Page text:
Abolishing stamp duty would reduce the level of cash needed upfront and open up the housing market to thousands of new buyers. It would get the market moving and the economy humming. Yes, Rishi’s coffers might take an immediate hit, but the long-term bonanza might be worth it.
Ring the changes
But before anyone advocates abolishing SDLT, it’s worth considering all the alternatives. And this includes reforming stamp duty. The government could allow buyers to pay the troublesome tax in stages over time, for example, rather than in one hefty lump sum.
Another option would be to abolish SDLT for lower value homes but retain it (at a reduced rate) for high value properties. Or the government could tweak the bands so that higher rates only apply to properties costing £millions. Others have suggested exempting the elderly from stamp duty. This would make it cheaper for them to move and free up housing stock for families.
The most intriguing idea, however, would be to switch stamp duty around so that it’s paid by sellers. This topsy-turvy concept titillates for two reasons: (a) it helps first-time buyers, and (b) it places the tax burden on those who are receiving hefty funds from a sale; therefore it’s more affordable. Whilst this isn’t a perfect solution – it could be a disincentive to sell – it’s worth pondering.
The nuclear option
Some would rather consign SDLT to the dustbin rather than reform it. But what are their ideas? And would they fly? The answer is a resounding maybe. The IFS has suggested replacing stamp duty with an improved version of council tax. Others have proposed a small capital gains tax on primary homes instead.
Groups like Fairer Share and Generation Rent, on the other hand, are suggesting a radical single flat-rate payment based on a home’s value instead. This new “proportional property tax”, which would replace both SDLT and council tax, simultaneously would be charged annually. But how much would homeowners pay?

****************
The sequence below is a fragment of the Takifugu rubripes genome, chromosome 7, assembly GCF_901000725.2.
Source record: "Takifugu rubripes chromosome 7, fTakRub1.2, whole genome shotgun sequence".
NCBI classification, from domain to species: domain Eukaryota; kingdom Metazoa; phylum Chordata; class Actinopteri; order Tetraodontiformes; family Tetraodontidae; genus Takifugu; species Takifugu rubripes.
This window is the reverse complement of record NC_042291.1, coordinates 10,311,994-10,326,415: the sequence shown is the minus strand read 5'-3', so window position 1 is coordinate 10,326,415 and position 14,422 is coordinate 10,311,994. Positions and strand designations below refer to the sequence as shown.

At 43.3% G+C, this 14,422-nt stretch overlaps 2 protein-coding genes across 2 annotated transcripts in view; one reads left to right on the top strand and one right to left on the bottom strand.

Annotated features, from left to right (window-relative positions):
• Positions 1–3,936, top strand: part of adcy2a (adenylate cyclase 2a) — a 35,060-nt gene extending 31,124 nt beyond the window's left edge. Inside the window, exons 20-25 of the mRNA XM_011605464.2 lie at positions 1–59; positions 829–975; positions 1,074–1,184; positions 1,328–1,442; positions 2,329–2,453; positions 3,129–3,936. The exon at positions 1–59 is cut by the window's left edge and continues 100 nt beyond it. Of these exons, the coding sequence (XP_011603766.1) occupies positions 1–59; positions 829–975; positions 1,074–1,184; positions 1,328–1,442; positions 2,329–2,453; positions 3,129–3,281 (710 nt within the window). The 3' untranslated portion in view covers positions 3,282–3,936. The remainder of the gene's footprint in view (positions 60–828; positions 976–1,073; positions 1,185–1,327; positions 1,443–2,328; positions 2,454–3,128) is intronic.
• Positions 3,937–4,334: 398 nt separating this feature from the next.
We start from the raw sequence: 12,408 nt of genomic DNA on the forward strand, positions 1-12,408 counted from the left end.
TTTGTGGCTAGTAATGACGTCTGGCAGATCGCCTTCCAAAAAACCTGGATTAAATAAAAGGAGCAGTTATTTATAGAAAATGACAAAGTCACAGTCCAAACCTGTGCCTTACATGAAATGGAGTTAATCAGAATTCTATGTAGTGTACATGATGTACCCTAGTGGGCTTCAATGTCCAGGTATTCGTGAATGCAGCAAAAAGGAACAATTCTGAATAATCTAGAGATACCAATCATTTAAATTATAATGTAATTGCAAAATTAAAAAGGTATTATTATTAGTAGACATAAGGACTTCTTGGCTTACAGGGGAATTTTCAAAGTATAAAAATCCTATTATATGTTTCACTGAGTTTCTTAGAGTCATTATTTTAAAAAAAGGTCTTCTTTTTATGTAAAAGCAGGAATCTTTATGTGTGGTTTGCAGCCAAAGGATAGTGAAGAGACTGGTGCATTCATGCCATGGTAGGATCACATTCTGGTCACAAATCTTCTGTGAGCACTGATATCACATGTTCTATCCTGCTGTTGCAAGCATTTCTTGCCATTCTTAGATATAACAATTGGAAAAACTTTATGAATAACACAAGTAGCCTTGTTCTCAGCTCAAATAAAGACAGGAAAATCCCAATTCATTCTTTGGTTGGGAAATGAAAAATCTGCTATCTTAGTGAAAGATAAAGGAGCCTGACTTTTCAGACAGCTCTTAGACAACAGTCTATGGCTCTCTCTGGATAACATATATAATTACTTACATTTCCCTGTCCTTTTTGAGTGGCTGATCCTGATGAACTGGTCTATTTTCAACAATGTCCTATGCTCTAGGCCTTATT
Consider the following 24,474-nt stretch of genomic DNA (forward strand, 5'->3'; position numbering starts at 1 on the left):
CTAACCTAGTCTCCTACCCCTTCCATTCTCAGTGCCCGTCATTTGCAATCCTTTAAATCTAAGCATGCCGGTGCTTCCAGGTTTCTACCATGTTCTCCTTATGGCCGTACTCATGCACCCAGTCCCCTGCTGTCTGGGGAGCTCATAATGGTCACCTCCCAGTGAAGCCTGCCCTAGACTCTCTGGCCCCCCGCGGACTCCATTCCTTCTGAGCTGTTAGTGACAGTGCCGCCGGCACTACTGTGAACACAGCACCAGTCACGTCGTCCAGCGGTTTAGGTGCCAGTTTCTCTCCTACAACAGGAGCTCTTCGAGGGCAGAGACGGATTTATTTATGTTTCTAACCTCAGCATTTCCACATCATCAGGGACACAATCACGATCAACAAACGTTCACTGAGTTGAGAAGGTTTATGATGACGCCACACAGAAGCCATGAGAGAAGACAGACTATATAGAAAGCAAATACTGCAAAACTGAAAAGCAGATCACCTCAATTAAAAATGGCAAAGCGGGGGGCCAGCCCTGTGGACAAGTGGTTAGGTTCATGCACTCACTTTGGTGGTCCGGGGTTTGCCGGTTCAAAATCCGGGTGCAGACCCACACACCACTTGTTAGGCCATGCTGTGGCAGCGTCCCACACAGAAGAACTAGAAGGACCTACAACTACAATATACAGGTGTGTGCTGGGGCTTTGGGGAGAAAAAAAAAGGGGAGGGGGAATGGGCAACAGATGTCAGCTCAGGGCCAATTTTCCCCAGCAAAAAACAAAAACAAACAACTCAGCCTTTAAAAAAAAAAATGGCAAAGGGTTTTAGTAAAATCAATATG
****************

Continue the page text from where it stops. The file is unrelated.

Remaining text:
Fair Share suggests 0.48% of a property’s value. That means the average person would pay just over £1,280 per year based on the UK’s average house price of £267,000. This would be great for some but homeowners in London, where prices regularly exceed £1 million, might feel differently. After all, they’d be expected to pay from £4,800 per year – an enormous hike from council tax.
Doing the maths
So what’s the solution? It’s hard to say. It all depends on the hard economics. The buying agency Ludgrove, for example, has calculated that a 36% decrease in stamp duty rates could mean a huge 40% rise in sales. This would generate an extra £1.44 billion in tax revenue and £8.38 billion in business revenue – a windfall the Chancellor surely wouldn’t be able to resist.
But not everyone agrees with the figures. What’s more, there’s a danger that we’re overestimating the influence of SDLT altogether - especially when it comes to house prices. Why? Because at the end of the day, a house is only worth what a buyer is willing to pay. And this old cliché arguably transcends the whole debate.
If stamp duty is high, then buyers can afford less. And when stamp duty is low, then buyers can afford more. The result? Agents will always adapt to new realities and set prices as high (but realistic) as they dare. Consequently, in an SDLT-free world, we wouldn’t be surprised if sellers simply ask for more money. And then we’d be back to square one.